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This project was made possible by funding through the Canadian Culture Online Strategy and the Heritage Policy Branch of the Department of Canadian Heritage.

Canadian Heritage

Herbie Spanier

Biography

HERBERT (HERBIE) SPANIER (trumpeter) was born on December 25, 1928 in Cupar, Saskatchewan, Canada. He passed away December 13, 2001 in Toronto, Ontario, Canada.

He was just 13 years old when he began playing bugle for the local Sea Cadets, the first step on a career path which would lead to his ultimately being recognized as one of the greatest Canadian jazz trumpeters. He was playing in a high school band in Regina when he was first heard by bandleader Paul Perry (P.J.’s father) who invited him to play in his band at the Trianon Ballroom. He was 19 when, influenced by Charlie Parker and Dizzy Gillespie, he began leading his own "Boptet" sextet in Regina.

Spanier's next stop was Chicago, working there for six months from the fall of 1949 until 1950 when he moved to Toronto and began working with be-bop specialists like Bill Goddard, Norm Amadio, and Jack Long, and the biggest band-leaders of the era including Trump Davidson, Benny Winestone, and Benny Louis. By 1953, he was making an impression on the Montreal scene working with Paul Bley and The Montreal Jazz Workshop and establishing a long-standing professional association with Bley. After 1954 he did considerable work in major New York clubs and other U.S. cities, working with Roy Eldridge, Cannonball and Nat Adderley, Jackie McLean, Lee Konita, and other legendary jazz figures, playing everywhere from Birdland to Carnegie Hall.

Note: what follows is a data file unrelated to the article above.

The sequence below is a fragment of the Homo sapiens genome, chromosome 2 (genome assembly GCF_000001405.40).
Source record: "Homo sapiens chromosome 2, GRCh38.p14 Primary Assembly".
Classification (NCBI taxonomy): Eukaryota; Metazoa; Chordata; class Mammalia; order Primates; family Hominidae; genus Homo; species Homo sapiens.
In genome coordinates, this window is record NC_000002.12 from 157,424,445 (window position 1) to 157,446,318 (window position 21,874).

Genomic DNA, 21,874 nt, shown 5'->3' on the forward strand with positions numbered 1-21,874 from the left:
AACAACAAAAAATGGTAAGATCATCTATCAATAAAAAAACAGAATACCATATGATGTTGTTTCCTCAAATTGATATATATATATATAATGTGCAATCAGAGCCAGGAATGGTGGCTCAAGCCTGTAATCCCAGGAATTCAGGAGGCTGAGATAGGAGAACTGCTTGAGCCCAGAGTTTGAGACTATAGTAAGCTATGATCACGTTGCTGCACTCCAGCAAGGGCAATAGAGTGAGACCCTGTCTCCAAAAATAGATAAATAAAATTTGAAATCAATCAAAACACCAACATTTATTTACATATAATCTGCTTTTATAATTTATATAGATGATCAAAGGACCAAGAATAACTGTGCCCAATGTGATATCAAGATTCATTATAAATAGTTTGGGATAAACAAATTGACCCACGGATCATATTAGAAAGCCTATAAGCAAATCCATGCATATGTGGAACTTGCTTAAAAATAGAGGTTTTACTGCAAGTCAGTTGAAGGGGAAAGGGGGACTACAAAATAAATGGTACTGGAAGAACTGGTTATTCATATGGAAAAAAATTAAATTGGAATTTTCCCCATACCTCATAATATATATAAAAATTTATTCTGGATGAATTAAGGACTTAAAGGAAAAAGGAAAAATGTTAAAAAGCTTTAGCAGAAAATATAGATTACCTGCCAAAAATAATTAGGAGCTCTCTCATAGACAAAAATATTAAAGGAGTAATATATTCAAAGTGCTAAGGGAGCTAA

He settled in Montreal in 1955, remaining there until 1970 as a formidable player in live performances and on dozens of recordings and film sound tracks with other jazz greats. He returned to Toronto in 1972, which was when he first began playing with Phil Nimmons, and leading his own bands for the next 25 years.